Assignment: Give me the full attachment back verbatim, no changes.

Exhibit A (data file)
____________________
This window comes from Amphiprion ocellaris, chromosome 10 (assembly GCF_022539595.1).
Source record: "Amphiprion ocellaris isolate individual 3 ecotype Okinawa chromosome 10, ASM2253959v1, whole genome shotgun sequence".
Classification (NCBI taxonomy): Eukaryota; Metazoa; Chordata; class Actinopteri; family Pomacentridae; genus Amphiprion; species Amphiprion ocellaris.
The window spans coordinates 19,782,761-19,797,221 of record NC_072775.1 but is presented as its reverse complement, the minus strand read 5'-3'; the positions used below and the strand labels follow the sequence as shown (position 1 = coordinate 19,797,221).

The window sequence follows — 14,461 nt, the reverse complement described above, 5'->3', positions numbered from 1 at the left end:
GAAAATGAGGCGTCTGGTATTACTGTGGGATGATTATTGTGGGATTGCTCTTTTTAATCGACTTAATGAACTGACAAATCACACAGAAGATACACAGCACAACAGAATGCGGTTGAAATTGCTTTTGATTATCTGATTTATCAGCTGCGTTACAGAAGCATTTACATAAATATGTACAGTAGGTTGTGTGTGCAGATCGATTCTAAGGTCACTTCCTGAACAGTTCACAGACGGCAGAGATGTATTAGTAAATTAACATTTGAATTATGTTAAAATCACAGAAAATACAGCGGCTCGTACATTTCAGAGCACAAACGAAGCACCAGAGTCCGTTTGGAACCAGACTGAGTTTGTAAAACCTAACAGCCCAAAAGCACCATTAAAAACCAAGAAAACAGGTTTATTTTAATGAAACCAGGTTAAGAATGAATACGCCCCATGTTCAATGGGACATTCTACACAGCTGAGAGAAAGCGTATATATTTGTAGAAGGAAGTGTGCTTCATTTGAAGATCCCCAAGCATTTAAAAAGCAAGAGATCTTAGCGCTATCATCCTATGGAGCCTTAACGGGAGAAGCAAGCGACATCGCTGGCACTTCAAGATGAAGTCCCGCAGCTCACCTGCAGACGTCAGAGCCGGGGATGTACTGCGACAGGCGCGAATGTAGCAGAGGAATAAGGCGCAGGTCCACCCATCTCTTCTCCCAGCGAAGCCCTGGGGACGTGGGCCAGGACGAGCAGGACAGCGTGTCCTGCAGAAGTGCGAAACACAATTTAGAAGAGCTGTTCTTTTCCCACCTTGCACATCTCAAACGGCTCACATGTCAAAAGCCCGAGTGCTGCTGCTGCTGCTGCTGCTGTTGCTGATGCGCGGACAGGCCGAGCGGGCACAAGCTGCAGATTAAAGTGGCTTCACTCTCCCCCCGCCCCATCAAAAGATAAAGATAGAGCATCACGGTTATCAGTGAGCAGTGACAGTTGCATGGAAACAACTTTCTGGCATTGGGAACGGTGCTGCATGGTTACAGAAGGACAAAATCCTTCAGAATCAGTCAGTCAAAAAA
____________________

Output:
This window comes from Amphiprion ocellaris, chromosome 10 (assembly GCF_022539595.1).
Source record: "Amphiprion ocellaris isolate individual 3 ecotype Okinawa chromosome 10, ASM2253959v1, whole genome shotgun sequence".
Classification (NCBI taxonomy): Eukaryota; Metazoa; Chordata; class Actinopteri; family Pomacentridae; genus Amphiprion; species Amphiprion ocellaris.
The window spans coordinates 19,782,761-19,797,221 of record NC_072775.1 but is presented as its reverse complement, the minus strand read 5'-3'; the positions used below and the strand labels follow the sequence as shown (position 1 = coordinate 19,797,221).

The window sequence follows — 14,461 nt, the reverse complement described above, 5'->3', positions numbered from 1 at the left end:
GAAAATGAGGCGTCTGGTATTACTGTGGGATGATTATTGTGGGATTGCTCTTTTTAATCGACTTAATGAACTGACAAATCACACAGAAGATACACAGCACAACAGAATGCGGTTGAAATTGCTTTTGATTATCTGATTTATCAGCTGCGTTACAGAAGCATTTACATAAATATGTACAGTAGGTTGTGTGTGCAGATCGATTCTAAGGTCACTTCCTGAACAGTTCACAGACGGCAGAGATGTATTAGTAAATTAACATTTGAATTATGTTAAAATCACAGAAAATACAGCGGCTCGTACATTTCAGAGCACAAACGAAGCACCAGAGTCCGTTTGGAACCAGACTGAGTTTGTAAAACCTAACAGCCCAAAAGCACCATTAAAAACCAAGAAAACAGGTTTATTTTAATGAAACCAGGTTAAGAATGAATACGCCCCATGTTCAATGGGACATTCTACACAGCTGAGAGAAAGCGTATATATTTGTAGAAGGAAGTGTGCTTCATTTGAAGATCCCCAAGCATTTAAAAAGCAAGAGATCTTAGCGCTATCATCCTATGGAGCCTTAACGGGAGAAGCAAGCGACATCGCTGGCACTTCAAGATGAAGTCCCGCAGCTCACCTGCAGACGTCAGAGCCGGGGATGTACTGCGACAGGCGCGAATGTAGCAGAGGAATAAGGCGCAGGTCCACCCATCTCTTCTCCCAGCGAAGCCCTGGGGACGTGGGCCAGGACGAGCAGGACAGCGTGTCCTGCAGAAGTGCGAAACACAATTTAGAAGAGCTGTTCTTTTCCCACCTTGCACATCTCAAACGGCTCACATGTCAAAAGCCCGAGTGCTGCTGCTGCTGCTGCTGCTGTTGCTGATGCGCGGACAGGCCGAGCGGGCACAAGCTGCAGATTAAAGTGGCTTCACTCTCCCCCCGCCCCATCAAAAGATAAAGATAGAGCATCACGGTTATCAGTGAGCAGTGACAGTTGCATGGAAACAACTTTCTGGCATTGGGAACGGTGCTGCATGGTTACAGAAGGACAAAATCCTTCAGAATCAGTCAGTCAAAAAA